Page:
Landlords to shell out £500m in another raid on taxes


The British government is launching another £500 million tax raid on property investors with a major reform of capital gains tax rules.

The tax – CGT for short – is paid by owners on the increase in value of a property when they sell or gift a home.

Currently, the tax is reduced by two main reliefs – Principle residence Relief and Lettings Relief, but both face changes.

Principle Residence Relief cancels any gain in value while an owner lives in a property as their main home. The relief is calculated for time in residence plus an 18-month tax-free period.

From April 2020, the Treasury wants the tax-free period cut to nine months.

Lettings Relief restricts CGT for owners who have lived in a property as their main home but moved out to let the home to tenants.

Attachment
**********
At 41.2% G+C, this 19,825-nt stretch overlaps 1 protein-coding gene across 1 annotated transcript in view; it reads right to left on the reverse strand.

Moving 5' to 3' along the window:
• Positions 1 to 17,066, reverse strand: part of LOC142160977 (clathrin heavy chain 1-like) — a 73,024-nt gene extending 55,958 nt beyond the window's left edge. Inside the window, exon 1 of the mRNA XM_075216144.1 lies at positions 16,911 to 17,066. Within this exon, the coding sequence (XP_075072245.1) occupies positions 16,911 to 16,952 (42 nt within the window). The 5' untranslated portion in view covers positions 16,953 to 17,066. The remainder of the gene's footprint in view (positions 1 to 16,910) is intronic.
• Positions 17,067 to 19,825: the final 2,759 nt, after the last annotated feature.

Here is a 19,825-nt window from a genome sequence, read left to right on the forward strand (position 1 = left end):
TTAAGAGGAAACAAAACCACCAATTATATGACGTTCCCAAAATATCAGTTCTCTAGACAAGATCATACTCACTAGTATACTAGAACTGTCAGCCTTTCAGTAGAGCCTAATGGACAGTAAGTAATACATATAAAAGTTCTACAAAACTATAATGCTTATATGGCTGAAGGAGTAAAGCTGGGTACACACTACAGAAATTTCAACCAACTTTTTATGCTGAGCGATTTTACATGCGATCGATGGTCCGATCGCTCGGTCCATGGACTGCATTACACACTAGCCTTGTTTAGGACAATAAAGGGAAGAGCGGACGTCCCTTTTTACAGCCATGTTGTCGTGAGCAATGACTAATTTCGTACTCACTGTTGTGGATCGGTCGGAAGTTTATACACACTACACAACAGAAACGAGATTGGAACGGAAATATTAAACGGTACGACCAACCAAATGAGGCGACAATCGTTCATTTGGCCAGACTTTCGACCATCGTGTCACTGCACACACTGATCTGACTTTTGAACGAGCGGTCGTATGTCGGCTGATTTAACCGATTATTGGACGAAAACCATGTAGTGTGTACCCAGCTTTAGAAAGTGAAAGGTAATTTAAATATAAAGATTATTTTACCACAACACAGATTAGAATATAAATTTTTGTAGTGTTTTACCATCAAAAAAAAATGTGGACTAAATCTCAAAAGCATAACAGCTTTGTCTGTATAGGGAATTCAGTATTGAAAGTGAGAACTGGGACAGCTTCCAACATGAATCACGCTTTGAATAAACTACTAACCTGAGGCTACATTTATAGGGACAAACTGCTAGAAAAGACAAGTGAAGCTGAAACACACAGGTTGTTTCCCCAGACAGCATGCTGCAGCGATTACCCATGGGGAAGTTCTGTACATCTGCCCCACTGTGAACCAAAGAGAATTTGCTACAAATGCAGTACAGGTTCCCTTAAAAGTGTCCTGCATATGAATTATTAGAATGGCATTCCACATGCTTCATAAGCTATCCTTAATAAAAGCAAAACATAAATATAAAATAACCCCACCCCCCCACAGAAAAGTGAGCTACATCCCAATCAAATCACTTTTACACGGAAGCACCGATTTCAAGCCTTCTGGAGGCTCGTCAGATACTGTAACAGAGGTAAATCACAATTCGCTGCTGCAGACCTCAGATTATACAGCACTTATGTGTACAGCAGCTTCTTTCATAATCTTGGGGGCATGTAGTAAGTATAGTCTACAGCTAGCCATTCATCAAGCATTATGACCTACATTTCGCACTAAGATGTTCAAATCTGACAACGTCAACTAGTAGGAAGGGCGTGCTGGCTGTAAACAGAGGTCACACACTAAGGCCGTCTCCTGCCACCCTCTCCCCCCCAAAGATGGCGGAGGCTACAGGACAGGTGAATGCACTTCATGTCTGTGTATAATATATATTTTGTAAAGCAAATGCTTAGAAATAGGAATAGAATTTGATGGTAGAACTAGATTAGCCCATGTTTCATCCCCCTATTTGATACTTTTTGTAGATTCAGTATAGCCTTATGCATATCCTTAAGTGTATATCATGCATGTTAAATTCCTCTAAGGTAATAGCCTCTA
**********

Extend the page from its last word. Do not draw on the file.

The relief is claimed as the lower of Principle Residence Relief, the gain during the time the property was rented out or £40,000.

From April 2020, Lettings Relief will only apply to the time an owner has shared their main home with a tenant.

Landlords pay an extra £3,000 tax on rental profits

Landlord income tax on rental profits is also rising as more than half of landlords (58%) paid more as cuts to mortgage interest relief started to bite.

The third phase of dropping the relief to 20% from 40% for landlords paying tax at a higher rate takes effect from April 6, 2019.

Buy to let mortgage lender Paragon says the average landlord with three or more letting properties handed an extra £3,039 to HM Revenue & Customs in 2017-18, when mortgage interest relief cuts started.

As a result, the survey says one in four landlords wants to sell up.

Letting agent fee ban on the way for Wales

Welsh Assembly members have voted to ban letting agent and landlord fees, with a new law expected to start in the autumn.

The ban follows a similar law starting in England from June 1.

TheRenting Homes (Fees etc.) (Wales) Bill, allows letting agents and landlords to charge tenants for rent, security deposits, holding deposits, utilities, communication services, council tax, green deal charges and default fees.

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